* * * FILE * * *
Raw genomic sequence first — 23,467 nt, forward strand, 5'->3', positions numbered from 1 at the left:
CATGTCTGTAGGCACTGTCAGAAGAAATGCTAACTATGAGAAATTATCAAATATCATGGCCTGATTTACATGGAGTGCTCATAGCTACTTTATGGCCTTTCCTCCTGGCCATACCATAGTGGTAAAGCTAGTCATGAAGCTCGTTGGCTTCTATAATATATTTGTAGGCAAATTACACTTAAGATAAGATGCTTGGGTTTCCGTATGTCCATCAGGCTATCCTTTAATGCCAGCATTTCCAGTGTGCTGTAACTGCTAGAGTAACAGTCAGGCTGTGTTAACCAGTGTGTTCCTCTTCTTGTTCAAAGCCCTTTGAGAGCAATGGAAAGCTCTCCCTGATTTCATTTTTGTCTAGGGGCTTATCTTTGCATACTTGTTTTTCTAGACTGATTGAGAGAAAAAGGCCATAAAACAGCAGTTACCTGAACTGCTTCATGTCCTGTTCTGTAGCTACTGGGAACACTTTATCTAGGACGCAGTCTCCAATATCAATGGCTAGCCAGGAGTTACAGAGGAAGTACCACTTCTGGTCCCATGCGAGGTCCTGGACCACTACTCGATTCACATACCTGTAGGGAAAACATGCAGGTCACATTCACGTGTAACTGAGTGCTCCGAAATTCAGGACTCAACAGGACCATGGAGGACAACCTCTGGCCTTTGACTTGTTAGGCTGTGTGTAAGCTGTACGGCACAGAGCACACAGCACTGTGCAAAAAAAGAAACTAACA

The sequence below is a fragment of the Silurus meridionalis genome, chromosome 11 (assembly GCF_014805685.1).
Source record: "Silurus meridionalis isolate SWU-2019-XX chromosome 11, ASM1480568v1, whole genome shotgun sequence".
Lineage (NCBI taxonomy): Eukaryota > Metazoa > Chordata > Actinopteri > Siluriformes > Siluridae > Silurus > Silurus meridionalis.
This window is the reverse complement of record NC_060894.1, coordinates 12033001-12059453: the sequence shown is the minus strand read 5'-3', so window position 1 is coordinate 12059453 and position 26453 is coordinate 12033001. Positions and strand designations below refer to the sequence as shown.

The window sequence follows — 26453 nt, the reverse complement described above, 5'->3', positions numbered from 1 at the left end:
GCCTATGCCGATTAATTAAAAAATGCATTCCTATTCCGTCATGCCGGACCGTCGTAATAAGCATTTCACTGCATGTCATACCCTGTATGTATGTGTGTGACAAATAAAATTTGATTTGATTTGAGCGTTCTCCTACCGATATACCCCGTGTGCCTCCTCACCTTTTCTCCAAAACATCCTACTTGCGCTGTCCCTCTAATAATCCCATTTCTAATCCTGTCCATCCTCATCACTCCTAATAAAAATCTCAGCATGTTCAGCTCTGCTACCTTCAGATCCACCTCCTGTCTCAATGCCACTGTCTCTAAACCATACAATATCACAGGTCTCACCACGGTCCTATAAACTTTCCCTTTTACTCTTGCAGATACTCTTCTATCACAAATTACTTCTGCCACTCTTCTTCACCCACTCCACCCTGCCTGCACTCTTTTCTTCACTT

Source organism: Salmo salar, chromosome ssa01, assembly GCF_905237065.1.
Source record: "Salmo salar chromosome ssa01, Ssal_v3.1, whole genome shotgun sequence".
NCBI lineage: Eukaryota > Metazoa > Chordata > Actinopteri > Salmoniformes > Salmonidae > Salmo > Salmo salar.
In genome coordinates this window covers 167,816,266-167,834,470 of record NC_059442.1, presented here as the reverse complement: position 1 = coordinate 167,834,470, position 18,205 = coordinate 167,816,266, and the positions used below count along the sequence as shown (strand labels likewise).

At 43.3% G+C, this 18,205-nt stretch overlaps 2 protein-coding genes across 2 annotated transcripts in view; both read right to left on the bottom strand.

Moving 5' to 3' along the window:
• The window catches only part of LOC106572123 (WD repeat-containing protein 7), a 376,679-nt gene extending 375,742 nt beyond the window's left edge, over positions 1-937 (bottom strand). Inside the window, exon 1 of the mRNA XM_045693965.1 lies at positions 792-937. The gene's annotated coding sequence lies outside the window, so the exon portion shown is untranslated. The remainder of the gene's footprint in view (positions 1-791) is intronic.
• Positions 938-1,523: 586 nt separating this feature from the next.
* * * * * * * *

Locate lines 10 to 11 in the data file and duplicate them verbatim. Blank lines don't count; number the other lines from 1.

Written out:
Source record: "Salmo salar chromosome ssa01, Ssal_v3.1, whole genome shotgun sequence".
NCBI lineage: Eukaryota > Metazoa > Chordata > Actinopteri > Salmoniformes > Salmonidae > Salmo > Salmo salar.